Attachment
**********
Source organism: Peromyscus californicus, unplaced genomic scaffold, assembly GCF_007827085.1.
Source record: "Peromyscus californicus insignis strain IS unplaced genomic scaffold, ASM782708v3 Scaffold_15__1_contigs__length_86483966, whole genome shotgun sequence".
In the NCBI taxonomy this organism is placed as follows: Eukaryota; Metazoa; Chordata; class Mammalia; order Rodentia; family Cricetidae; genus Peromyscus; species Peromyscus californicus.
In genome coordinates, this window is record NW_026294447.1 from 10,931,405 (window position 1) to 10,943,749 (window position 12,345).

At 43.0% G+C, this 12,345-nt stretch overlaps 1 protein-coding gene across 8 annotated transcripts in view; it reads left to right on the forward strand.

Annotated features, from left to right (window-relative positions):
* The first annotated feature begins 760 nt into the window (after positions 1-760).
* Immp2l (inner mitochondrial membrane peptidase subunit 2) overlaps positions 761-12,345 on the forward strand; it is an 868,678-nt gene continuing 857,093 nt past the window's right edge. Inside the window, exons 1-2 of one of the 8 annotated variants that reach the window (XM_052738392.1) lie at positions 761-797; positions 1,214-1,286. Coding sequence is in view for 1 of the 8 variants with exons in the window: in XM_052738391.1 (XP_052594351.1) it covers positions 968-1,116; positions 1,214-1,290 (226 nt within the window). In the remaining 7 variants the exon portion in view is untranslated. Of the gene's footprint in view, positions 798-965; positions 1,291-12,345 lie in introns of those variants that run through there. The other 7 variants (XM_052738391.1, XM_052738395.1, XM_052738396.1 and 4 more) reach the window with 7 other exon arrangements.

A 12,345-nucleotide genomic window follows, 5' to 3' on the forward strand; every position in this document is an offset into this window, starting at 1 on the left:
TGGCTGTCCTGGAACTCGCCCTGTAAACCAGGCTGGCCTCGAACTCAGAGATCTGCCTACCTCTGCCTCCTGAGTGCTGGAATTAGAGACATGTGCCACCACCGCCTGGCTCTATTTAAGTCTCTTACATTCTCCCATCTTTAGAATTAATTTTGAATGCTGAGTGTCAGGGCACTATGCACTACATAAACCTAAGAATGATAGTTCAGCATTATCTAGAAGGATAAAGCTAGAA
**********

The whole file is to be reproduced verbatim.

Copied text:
Source organism: Peromyscus californicus, unplaced genomic scaffold, assembly GCF_007827085.1.
Source record: "Peromyscus californicus insignis strain IS unplaced genomic scaffold, ASM782708v3 Scaffold_15__1_contigs__length_86483966, whole genome shotgun sequence".
In the NCBI taxonomy this organism is placed as follows: Eukaryota; Metazoa; Chordata; class Mammalia; order Rodentia; family Cricetidae; genus Peromyscus; species Peromyscus californicus.
In genome coordinates, this window is record NW_026294447.1 from 10,931,405 (window position 1) to 10,943,749 (window position 12,345).

At 43.0% G+C, this 12,345-nt stretch overlaps 1 protein-coding gene across 8 annotated transcripts in view; it reads left to right on the forward strand.

Annotated features, from left to right (window-relative positions):
* The first annotated feature begins 760 nt into the window (after positions 1-760).
* Immp2l (inner mitochondrial membrane peptidase subunit 2) overlaps positions 761-12,345 on the forward strand; it is an 868,678-nt gene continuing 857,093 nt past the window's right edge. Inside the window, exons 1-2 of one of the 8 annotated variants that reach the window (XM_052738392.1) lie at positions 761-797; positions 1,214-1,286. Coding sequence is in view for 1 of the 8 variants with exons in the window: in XM_052738391.1 (XP_052594351.1) it covers positions 968-1,116; positions 1,214-1,290 (226 nt within the window). In the remaining 7 variants the exon portion in view is untranslated. Of the gene's footprint in view, positions 798-965; positions 1,291-12,345 lie in introns of those variants that run through there. The other 7 variants (XM_052738391.1, XM_052738395.1, XM_052738396.1 and 4 more) reach the window with 7 other exon arrangements.

A 12,345-nucleotide genomic window follows, 5' to 3' on the forward strand; every position in this document is an offset into this window, starting at 1 on the left:
TGGCTGTCCTGGAACTCGCCCTGTAAACCAGGCTGGCCTCGAACTCAGAGATCTGCCTACCTCTGCCTCCTGAGTGCTGGAATTAGAGACATGTGCCACCACCGCCTGGCTCTATTTAAGTCTCTTACATTCTCCCATCTTTAGAATTAATTTTGAATGCTGAGTGTCAGGGCACTATGCACTACATAAACCTAAGAATGATAGTTCAGCATTATCTAGAAGGATAAAGCTAGAA